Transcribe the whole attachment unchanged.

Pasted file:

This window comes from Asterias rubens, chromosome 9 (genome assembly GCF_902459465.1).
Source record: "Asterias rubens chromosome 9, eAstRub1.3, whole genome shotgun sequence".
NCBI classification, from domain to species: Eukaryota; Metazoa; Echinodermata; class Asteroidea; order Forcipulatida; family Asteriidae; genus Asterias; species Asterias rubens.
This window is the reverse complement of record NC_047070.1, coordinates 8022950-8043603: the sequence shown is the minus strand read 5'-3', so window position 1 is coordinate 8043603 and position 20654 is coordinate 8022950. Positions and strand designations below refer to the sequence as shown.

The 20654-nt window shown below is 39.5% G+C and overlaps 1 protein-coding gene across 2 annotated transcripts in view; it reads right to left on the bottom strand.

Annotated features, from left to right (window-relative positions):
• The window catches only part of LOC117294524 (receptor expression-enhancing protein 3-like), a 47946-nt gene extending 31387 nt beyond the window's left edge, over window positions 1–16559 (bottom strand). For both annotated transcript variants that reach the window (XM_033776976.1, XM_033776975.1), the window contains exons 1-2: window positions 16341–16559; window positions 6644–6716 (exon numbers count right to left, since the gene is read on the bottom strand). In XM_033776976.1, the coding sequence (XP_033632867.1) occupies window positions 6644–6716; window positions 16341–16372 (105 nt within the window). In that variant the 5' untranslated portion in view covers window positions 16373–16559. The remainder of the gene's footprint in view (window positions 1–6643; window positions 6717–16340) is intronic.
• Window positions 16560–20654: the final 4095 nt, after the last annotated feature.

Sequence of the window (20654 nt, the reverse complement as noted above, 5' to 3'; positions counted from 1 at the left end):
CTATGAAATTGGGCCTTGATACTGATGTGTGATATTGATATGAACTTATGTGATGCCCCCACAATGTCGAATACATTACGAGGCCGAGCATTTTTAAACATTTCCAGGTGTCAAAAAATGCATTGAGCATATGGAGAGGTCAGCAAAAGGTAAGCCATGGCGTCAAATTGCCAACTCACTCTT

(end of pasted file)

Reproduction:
This window comes from Asterias rubens, chromosome 9 (genome assembly GCF_902459465.1).
Source record: "Asterias rubens chromosome 9, eAstRub1.3, whole genome shotgun sequence".
NCBI classification, from domain to species: Eukaryota; Metazoa; Echinodermata; class Asteroidea; order Forcipulatida; family Asteriidae; genus Asterias; species Asterias rubens.
This window is the reverse complement of record NC_047070.1, coordinates 8022950-8043603: the sequence shown is the minus strand read 5'-3', so window position 1 is coordinate 8043603 and position 20654 is coordinate 8022950. Positions and strand designations below refer to the sequence as shown.

The 20654-nt window shown below is 39.5% G+C and overlaps 1 protein-coding gene across 2 annotated transcripts in view; it reads right to left on the bottom strand.

Annotated features, from left to right (window-relative positions):
• The window catches only part of LOC117294524 (receptor expression-enhancing protein 3-like), a 47946-nt gene extending 31387 nt beyond the window's left edge, over window positions 1–16559 (bottom strand). For both annotated transcript variants that reach the window (XM_033776976.1, XM_033776975.1), the window contains exons 1-2: window positions 16341–16559; window positions 6644–6716 (exon numbers count right to left, since the gene is read on the bottom strand). In XM_033776976.1, the coding sequence (XP_033632867.1) occupies window positions 6644–6716; window positions 16341–16372 (105 nt within the window). In that variant the 5' untranslated portion in view covers window positions 16373–16559. The remainder of the gene's footprint in view (window positions 1–6643; window positions 6717–16340) is intronic.
• Window positions 16560–20654: the final 4095 nt, after the last annotated feature.

Sequence of the window (20654 nt, the reverse complement as noted above, 5' to 3'; positions counted from 1 at the left end):
CTATGAAATTGGGCCTTGATACTGATGTGTGATATTGATATGAACTTATGTGATGCCCCCACAATGTCGAATACATTACGAGGCCGAGCATTTTTAAACATTTCCAGGTGTCAAAAAATGCATTGAGCATATGGAGAGGTCAGCAAAAGGTAAGCCATGGCGTCAAATTGCCAACTCACTCTT